• Benzodiazepines – a group of drugs known for their sedating effects. They take effect quickly and are habit-forming. Consequently, they are generally prescribed for short-term use. In addition to causing drowsiness, constipation or nausea serious side effects include: anterograde amnesia, rebound anxiety, memory impairment, and discontinuation syndrome, risk of falling for the elderly, and a number of birth defects for infants born to mothers taking benzodiazepines. Examples include: alprazolam (Xanax), chlordiazepoxide (Librium), clonazepam (Klonopin), diazepam (Valium), lorazepam (Ativan).
  • Buspirone (BuSpar) – an anti-anxiety drug suspected of not causing withdrawal, dependence or rebound anxiety after discontinuation. Adverse reactions often takes days or even weeks to surface. Side effects include: chest pain; changes in blood pressure insomnia; drowsiness; nervousness; light-headedness; upset stomach; nausea; diarrhea; headaches and a number of psychiatric conditions such as mania, hypomania, vivid dreams, delirium, panic attack, and psychosis.
  • Antidepressants – oftentimes prescribed for people with moderate to severe stress and depression, antidepressants act on neurotransmitters (brain chemicals) that are believed to be involved in the stress response. In general, antidepressants can cause: nausea; increased appetite and weight gain; loss of sexual desire and other sexual problems, such as erectile dysfunction and decreased orgasm; fatigue and drowsiness; insomnia; dry mouth; blurred vision; constipation; dizziness; agitation; irritability; anxiety. Common antidepressants used to treat stress disorders include: Duloxetine (Cymbalta), escitalopram (Lexapro), fluoxetine (Prozac), paroxetine (Paxil), venlafaxine (Effexor).

 

Although none of these drugs have been approved by the Food and Drug Administration (FDA) for stress management, millions of American use them daily. According to the U.K.’s National Health Service (NHS), “It is important to persist with treatment, even if you are affected by side effects, as it will take several weeks before you begin to benefit from treatment. With time you should find that the benefits of treatment outweigh any problems related to side effects.”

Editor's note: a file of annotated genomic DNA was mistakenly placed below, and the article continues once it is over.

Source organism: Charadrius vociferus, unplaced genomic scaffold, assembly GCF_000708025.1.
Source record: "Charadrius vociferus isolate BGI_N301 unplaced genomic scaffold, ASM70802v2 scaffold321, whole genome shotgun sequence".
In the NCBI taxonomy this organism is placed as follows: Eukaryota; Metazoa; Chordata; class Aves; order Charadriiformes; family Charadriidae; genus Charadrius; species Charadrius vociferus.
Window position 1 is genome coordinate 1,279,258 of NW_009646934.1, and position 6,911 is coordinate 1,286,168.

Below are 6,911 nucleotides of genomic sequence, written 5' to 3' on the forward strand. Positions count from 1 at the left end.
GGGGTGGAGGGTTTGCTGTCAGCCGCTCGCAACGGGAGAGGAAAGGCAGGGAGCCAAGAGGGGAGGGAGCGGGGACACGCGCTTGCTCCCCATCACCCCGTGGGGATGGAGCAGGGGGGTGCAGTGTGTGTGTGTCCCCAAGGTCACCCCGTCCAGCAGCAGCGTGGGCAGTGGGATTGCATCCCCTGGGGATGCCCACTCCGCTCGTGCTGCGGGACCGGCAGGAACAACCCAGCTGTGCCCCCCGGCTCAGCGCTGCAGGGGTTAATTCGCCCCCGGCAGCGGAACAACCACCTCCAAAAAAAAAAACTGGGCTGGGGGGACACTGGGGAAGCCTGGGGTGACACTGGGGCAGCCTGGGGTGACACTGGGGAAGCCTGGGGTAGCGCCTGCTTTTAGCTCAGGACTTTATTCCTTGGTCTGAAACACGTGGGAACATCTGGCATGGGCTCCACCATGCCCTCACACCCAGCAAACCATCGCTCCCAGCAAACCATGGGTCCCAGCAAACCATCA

Research showing Tai Chi’s ability to help reduce stress

The Mayo Clinic recommends Tai Chi to help reduce stress and the trend continues throughout the medical community. Heralded for its effect on mind-body control, more physicians are encouraging people to take charge of their lives and be free from harmful, habit-forming medications.

 

  • Ever since a 1989 study published in the Journal of Psychosomatic Research, the psychological benefits of those practicing Tai Chi has been extensively researched. In this now classic text, La Trobe University researchers assessed 33 Tai Chi novices and 33 regular practitioners. It was observed in both groups that, “Tai Chi raised heart rate, increased noradrenaline excretion in urine, and decreased salivary cortisol concentration. Relative to baseline levels, subjects reported less tension, depression, anger, fatigue, confusion and state-anxiety, they felt more vigorous, and in general they had less total mood disturbance.” In addition to the subjective benefits experienced by the participants, the significance of this study is that Tai Chi’s ability to decrease salivary cortisol levels equates it directly with its capacity to decrease stress in someone’s life. As cortisol levels are a well-known stress marker, this study convincing proves that Tai Chi is an effective stress management tool.

 

  • In 2000, an article titled, “The Effects of Tai Chi Chuan Relaxation and Exercise on Stress Responses and Well-Being: An Overview of Research” was published in the International Journal of Stress Management and posed some inquisitive questions on Tai Chi’s effectiveness on stress management. Portraying that Tai Chi leads to “improvements to mood,” researchers conveyed their confusion as to the exact reason why. Specifically, they postulated, “It is not clear whether the positive effects of Tai Chi are due solely to its relaxation and meditation component, or whether they are the consequence of various peripheral factors, since it is known that stress reduction often occurs when we indulge in activities we find pleasurable and satisfying. An important finding is that all studies on the benefits of Tai Chi for senior adults have revealed positive results.” In other words, practicing Tai Chi drastically reduces stress, but – like many topics being tested by science no one knows exactly why.